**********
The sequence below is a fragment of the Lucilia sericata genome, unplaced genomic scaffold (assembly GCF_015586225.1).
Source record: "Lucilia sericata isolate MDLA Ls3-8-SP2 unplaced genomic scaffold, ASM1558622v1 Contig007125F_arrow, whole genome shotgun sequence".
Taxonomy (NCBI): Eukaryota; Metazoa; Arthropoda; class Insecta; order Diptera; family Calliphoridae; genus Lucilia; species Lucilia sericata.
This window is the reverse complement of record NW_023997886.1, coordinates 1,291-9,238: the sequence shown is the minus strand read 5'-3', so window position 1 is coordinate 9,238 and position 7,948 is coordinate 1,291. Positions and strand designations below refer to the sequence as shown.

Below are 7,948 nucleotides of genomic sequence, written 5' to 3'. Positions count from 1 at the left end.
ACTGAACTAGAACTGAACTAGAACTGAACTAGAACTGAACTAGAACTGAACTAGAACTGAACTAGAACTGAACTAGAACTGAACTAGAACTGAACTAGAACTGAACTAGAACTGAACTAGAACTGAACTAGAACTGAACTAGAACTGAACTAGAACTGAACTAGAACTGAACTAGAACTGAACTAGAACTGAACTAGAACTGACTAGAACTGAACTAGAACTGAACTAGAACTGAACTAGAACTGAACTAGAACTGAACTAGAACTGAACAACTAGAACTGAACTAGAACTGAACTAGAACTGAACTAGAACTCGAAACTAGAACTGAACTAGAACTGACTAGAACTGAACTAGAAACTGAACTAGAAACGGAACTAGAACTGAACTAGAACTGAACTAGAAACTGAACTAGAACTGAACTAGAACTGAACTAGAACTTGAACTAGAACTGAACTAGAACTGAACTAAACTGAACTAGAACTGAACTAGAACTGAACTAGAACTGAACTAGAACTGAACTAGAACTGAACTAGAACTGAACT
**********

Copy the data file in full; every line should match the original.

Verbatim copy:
The sequence below is a fragment of the Lucilia sericata genome, unplaced genomic scaffold (assembly GCF_015586225.1).
Source record: "Lucilia sericata isolate MDLA Ls3-8-SP2 unplaced genomic scaffold, ASM1558622v1 Contig007125F_arrow, whole genome shotgun sequence".
Taxonomy (NCBI): Eukaryota; Metazoa; Arthropoda; class Insecta; order Diptera; family Calliphoridae; genus Lucilia; species Lucilia sericata.
This window is the reverse complement of record NW_023997886.1, coordinates 1,291-9,238: the sequence shown is the minus strand read 5'-3', so window position 1 is coordinate 9,238 and position 7,948 is coordinate 1,291. Positions and strand designations below refer to the sequence as shown.

Below are 7,948 nucleotides of genomic sequence, written 5' to 3'. Positions count from 1 at the left end.
ACTGAACTAGAACTGAACTAGAACTGAACTAGAACTGAACTAGAACTGAACTAGAACTGAACTAGAACTGAACTAGAACTGAACTAGAACTGAACTAGAACTGAACTAGAACTGAACTAGAACTGAACTAGAACTGAACTAGAACTGAACTAGAACTGAACTAGAACTGAACTAGAACTGAACTAGAACTGAACTAGAACTGACTAGAACTGAACTAGAACTGAACTAGAACTGAACTAGAACTGAACTAGAACTGAACTAGAACTGAACAACTAGAACTGAACTAGAACTGAACTAGAACTGAACTAGAACTCGAAACTAGAACTGAACTAGAACTGACTAGAACTGAACTAGAAACTGAACTAGAAACGGAACTAGAACTGAACTAGAACTGAACTAGAAACTGAACTAGAACTGAACTAGAACTGAACTAGAACTTGAACTAGAACTGAACTAGAACTGAACTAAACTGAACTAGAACTGAACTAGAACTGAACTAGAACTGAACTAGAACTGAACTAGAACTGAACTAGAACTGAACT